Radiation can also lead to low blood counts, causing anemia (low red blood cells) and leukopenia (low white blood cells). The blood counts usually return to normal within a few weeks after radiation is stopped.
Radiation therapy may cause changes to the lining of the vagina leading to vaginal dryness. This is more common after vaginal brachytherapy than after pelvic radiation therapy. In some cases scar tissue can form in the vagina. The scar tissue can make the vagina shorter or more narrow (called vaginal stenosis), which can make sex (vaginal penetration) painful. A woman can help prevent this problem by stretching the walls of her vagina several times a week. This can be done by having sex 3 to 4 times a week or by using a vaginal dilator (a plastic or rubber tube used to stretch out the vagina). Still, vaginal dryness and pain with sex can be long-term side effects of radiation. Some centers have physical therapists who specialize in pelvic floor therapy which can help to treat these vaginal symptoms and sometimes improve sexual function. Ask your doctor about this if you are bothered by these problems. You can also find some helpful information in Sex and the Woman With Cancer.
Pelvic radiation can damage the ovaries, resulting in premature menopause. This is not an issue for most women treated for endometrial cancer because they have already gone through menopause, either naturally or as a result of surgery to treat the cancer (hysterectomy and removal of the ovaries).
Pelvic radiation therapy can also lead to blockages that keep fluid from draining out of the leg. This can lead to severe swelling, called lymphedema. Lymphedema is a long-term side effect; it doesn't go away after radiation is stopped. In fact it may not start for several months or even years after treatment ends. This side effect is more common if pelvic lymph nodes were removed during surgery to remove the cancer. There are specialized physical therapists who can help treat this. It's important to start treatment right away if you develop it. To learn more, see Lymphedema.
Radiation to the pelvis can weaken the bones, leading to fractures of the hips or pelvic bones. It's important that women who have had endometrial cancer contact their doctor right away if they have pelvic pain. Such pain might be caused by a fracture, recurrent cancer (cancer that's come back after treatment), or other serious conditions.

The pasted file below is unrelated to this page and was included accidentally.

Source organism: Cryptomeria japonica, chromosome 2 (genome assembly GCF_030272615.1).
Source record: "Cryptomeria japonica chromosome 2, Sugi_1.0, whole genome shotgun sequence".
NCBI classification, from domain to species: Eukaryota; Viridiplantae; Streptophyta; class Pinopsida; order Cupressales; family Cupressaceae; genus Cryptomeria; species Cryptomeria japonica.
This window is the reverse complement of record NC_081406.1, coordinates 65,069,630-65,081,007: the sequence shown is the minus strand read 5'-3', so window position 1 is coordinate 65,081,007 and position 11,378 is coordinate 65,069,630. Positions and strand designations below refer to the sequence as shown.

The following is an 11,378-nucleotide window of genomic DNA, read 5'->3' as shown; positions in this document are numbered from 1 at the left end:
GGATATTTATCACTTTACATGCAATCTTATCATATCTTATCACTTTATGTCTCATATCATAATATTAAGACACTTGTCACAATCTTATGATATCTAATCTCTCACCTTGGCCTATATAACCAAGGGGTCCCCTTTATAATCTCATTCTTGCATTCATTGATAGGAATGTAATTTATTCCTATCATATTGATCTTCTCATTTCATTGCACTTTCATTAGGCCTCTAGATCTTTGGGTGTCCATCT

Pelvic radiation can also lead to long-term problems with the bladder (radiation cystitis) or bowel (radiation proctitis). Rarely, radiation damage to the bowel can cause a blockage (called obstruction) or for an abnormal connection to form between the bowel and the vagina or outside skin (called a fistula). These conditions may need to be treated with surgery.
If you are having side effects from radiation, discuss them with your doctor. There are things you can do to get relief from these symptoms or to prevent them from happening.
Our team is made up of doctors and oncology certified nurses with deep knowledge of cancer care as well as journalists, editors, and translators with extensive experience in medical writing.
American Society for Radiation Oncology. RT Answers - Answers to Your Radiation Therapy Questions. Brachytherapy. Accessed at www.rtanswers.org/How-does-radiation-therapy-work/Brachytherapy on February 8, 2019.
American Society of Clinical Oncology. Uterine Cancer: Treatment Options. 6/2017. Accessed at www.cancer.net/cancer-types/uterine-cancer/treatment-options on February 8, 2019.
National Cancer Institute. Endometrial Cancer Treatment (PDQ®)–Patient Version. April 26, 2018. Accessed at www.cancer.gov/types/uterine/patient/endometrial-treatment-pdq on February 8, 2019.
National Cancer Institute. Radiation Therapy and You: Support for People with Cancer. October 2016. Accessed at www.cancer.gov/publications/patient-education/radiationttherapy.pdf on February 8, 2019.
National Comprehensive Cancer Network, Clinical Practice Guidelines in Oncology (NCCN Guidelines®), Uterine Neoplasms, Version 1.2019 -- October 17, 2018. Accessed at www.nccn.org/professionals/physician_gls/pdf/uterine.pdf on February 8, 2019.
Radiologyinfo.org. Brachytherapy. May 8, 2017. Accessed at www.radiologyinfo.org/en/info.cfm?pg=brachy on February 8, 2019.
Last Revised: March 27, 2019